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Argentina getting by without Messi

Somehow, some way, Argentina are still alive at the 2018 World Cup.

They don’t have themselves to thank for this unlikely reality following a 1-1 draw with Iceland and 3-0 loss to Croatia. Rather, should they manage to sneak into the tournament’s Round of 16 as Group D’s second seed, they can look to the route opened up for them by Ahmed Musa, who scored both Nigeria goals in Friday’s 2-0 win over the Nordic upstarts.

Incredibly, La Albiceleste can still enter the knockout stages with a Tuesday defeat of the Super Eagles and a helping hand from Croatia. And then, who knows?

Now, this is all rather optimistic. Through 180 minutes in Russia, this Argentina side has shown only that they can find new ways to fail on the pitch.

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Somehow, some way, Argentina are still alive at the 2018 World Cup.

They don’t have themselves to thank for this unlikely reality following a 1-1 draw with Iceland and 3-0 loss to Croatia. Rather, should they manage to sneak into the tournament’s Round of 16 as Group D’s second seed, they can look to the route opened up for them by Ahmed Musa, who scored both Nigeria goals in Friday’s 2-0 win over the Nordic upstarts.

Incredibly, La Albiceleste can still enter the knockout stages with a Tuesday defeat of the Super Eagles and a helping hand from Croatia. And then, who knows?

Now, this is all rather optimistic. Through 180 minutes in Russia, this Argentina side has shown only that they can find new ways to fail on the pitch.

Lionel Messi, the brooding captain, missed a penalty against Iceland in the Group D opener. That’s two points gone right there. Then goalkeeper Willy Caballero sloppily gifted Ante Rebic the first goal in Thursday’s second half against the Blazers. His teammates lacked any sort of fortitude to work their way back into the encounter and conceded twice more.

Following the loss, Argentina’s TyC Sports panel held a moment of silence as they pondered the corpse. Nothing tongue-in-cheek about the exercise; they, like much of their country’s media, needed a short, quiet moment before unloading on the players who had just embarrassed them.

“I saw Messi very subdued, like never before,” wrote four-time Copa Libertadores-winning manager Carlos Bianchi in Clarin. “I do not know what happened to him.”

Indeed, the Barcelona superstar who posed with a goat ahead of the World Cup, seemingly embracing a perceived status as the G.O.A.T., or “greatest of all time,” more resembled a kid in Nizhny Novgorod, a newborn, effectively immobile and ignored by the adults. He touched the ball just 49 times; his teammates looked for passing options other than him.

“This column does not talk about Messi because he was not on the field,” wrote Hector Gambini, also in Clarin. “And it is wrong to talk about the absent.”

Gambini’s colleague, Luis Vinker, likened the national team to “a boat adrift” and Messi to “a captain who did not know how to react.”

Perhaps appropriately, rumours quickly spread that the players had revolted against manager Jorge Sampaoli, even demanding his resignation ahead of the Nigeria match.

Those rumours were false, but their excitable and widespread propagation by fuming fans and pundits revealed a desire to do something big, something crazy, something that might really shake things up going into next week’s do-or-die showdown. La Nacion did concede that the players were “annoyed,” but that there had been and would be no rebellion against Sampaoli.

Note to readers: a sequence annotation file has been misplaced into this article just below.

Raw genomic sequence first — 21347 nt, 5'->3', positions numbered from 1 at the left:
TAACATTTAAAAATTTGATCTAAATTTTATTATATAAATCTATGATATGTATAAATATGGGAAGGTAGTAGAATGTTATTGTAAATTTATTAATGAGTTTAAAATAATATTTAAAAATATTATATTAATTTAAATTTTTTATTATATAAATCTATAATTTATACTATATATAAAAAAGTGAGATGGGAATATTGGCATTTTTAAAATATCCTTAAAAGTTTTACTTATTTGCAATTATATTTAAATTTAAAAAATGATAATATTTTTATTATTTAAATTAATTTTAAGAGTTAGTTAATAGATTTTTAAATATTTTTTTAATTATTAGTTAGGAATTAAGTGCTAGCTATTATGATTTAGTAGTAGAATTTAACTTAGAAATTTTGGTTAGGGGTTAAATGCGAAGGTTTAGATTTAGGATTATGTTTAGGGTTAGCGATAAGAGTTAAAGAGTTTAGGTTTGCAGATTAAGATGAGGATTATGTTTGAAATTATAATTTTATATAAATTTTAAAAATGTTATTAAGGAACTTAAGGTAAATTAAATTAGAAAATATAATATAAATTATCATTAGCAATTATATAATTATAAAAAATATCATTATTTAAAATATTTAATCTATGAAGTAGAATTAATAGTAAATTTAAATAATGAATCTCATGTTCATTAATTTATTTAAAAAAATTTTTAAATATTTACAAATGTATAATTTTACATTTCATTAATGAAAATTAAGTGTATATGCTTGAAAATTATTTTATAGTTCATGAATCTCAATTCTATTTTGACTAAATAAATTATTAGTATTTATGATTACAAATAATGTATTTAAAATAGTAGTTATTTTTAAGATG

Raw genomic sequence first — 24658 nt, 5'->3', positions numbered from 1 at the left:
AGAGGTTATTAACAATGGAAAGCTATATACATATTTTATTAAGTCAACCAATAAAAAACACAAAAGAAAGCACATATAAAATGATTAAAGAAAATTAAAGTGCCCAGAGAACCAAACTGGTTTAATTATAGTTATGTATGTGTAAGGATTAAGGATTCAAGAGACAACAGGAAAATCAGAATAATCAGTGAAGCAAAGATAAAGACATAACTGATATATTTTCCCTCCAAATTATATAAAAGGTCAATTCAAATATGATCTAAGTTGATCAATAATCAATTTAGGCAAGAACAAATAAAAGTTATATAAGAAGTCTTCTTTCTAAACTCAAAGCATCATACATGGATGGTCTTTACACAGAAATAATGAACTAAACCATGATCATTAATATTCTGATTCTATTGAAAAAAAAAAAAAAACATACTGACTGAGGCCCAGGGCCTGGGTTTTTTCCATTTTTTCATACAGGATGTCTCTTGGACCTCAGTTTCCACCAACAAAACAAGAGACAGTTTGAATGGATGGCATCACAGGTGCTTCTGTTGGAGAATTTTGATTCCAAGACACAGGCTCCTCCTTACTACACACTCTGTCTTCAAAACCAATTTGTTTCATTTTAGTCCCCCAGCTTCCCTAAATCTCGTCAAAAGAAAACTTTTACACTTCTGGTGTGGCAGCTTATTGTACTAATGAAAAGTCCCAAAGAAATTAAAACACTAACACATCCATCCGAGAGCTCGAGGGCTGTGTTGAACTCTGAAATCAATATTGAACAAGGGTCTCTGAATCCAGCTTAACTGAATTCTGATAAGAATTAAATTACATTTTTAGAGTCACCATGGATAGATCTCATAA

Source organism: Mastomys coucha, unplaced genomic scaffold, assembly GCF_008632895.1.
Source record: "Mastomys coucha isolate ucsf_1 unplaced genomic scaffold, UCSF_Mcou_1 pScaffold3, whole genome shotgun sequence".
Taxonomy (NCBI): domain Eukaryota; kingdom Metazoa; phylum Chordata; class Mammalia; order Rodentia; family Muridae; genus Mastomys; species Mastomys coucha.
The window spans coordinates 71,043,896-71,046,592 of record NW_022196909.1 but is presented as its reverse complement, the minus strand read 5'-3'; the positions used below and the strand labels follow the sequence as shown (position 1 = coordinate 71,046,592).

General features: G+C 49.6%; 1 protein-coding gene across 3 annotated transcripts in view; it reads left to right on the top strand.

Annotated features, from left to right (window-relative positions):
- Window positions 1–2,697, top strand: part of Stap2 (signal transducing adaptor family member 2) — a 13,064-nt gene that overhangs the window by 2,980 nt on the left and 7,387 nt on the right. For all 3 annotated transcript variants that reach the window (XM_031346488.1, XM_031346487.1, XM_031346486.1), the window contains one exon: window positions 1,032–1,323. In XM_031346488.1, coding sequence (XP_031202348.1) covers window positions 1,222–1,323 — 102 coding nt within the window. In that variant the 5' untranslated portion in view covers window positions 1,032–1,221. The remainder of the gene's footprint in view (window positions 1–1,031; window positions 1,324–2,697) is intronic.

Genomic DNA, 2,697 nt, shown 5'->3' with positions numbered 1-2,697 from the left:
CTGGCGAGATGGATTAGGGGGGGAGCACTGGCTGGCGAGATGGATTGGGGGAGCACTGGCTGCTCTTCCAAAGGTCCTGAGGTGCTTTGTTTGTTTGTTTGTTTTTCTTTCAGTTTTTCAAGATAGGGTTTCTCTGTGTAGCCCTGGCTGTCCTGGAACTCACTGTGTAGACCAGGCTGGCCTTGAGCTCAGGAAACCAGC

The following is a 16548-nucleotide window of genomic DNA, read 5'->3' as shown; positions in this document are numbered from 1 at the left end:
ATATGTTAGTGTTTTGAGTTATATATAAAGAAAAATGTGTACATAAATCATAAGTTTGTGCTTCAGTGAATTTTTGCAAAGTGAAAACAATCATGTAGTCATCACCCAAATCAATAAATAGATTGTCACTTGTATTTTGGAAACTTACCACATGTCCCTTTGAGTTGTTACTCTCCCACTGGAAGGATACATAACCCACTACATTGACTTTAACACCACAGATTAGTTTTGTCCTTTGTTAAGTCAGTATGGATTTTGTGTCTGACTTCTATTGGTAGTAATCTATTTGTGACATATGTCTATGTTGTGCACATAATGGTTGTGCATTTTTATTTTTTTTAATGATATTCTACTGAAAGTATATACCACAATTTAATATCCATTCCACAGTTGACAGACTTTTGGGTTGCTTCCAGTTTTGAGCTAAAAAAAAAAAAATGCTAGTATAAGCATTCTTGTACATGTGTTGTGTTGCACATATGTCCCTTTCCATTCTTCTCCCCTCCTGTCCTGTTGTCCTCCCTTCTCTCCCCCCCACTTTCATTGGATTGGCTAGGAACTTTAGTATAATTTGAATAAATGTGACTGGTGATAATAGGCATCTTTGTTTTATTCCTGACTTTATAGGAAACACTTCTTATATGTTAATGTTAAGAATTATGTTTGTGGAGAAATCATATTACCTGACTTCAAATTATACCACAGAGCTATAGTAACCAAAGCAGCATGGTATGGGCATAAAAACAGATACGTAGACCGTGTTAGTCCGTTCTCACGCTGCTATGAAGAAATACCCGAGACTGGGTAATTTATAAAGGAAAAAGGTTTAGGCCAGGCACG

This is an Albiceleste setup so incompetent that it can’t even successfully stage a mutiny.

Back at their training base in Bronnitsy, a picturesque town southeast of Moscow that boasts a five-domed cathedral, disparate groups of Argentina players watched the Nigeria-Iceland match.

Messi was not among them, apparently shut in the hotel room he shares with Sergio Aguero. He hasn’t taken his meals with his teammates, either. He’s either inconsolable after the Croatia drubbing and dreading this competition’s effect on his legacy, or else he’s plotting Tuesday’s battle. He did, after all, carry his country into the World Cup with a hat-trick performance against Ecuador that already seems so long ago.

Either way, he seems to have withdrawn deep into himself, perhaps wearied by the burden he bears, perhaps believing the myth that he and he alone can save his country in Russia.

And it is a myth, albeit one that might as well have become actual, historical narrative by now, given its repetition by a sizable army of adherents.

But Messi, whether sulking in his hotel room or moping on the field, still has Aguero, Gonzalo Higuain, Paulo Dybala, Cristian Pavon and Angel Di Maria on his side.

Cristiano Ronaldo, by comparison, has the misfiring Goncalo Guedes and quirky veteran Ricardo Quaresma. And yet, “Ronaldo and 10 guys named ‘who’” has never been a descriptor, or excuse, used in the Portugal captain’s situation. He also has four goals at this World Cup.

The fact of the matter is this: Messi and his generation of Argentina internationals is a traumatized group. It came within a Higuain tap-in of winning the World Cup four years ago, only to lose in extra time. It lost the Copa America on penalties, twice. It is fragile, shattered.

Yes, it remains mathematically alive at this event, but there is little reason to anticipate a sudden, miraculous rejuvenation.

Ominously, Bronnitsy is as far as Napoleon and his armies advanced in 1812. They got no further. Their Russian campaign an unmitigated disaster, they turned around. They went home.

jerradpeters@gmail.comTwitter @JerradPeters

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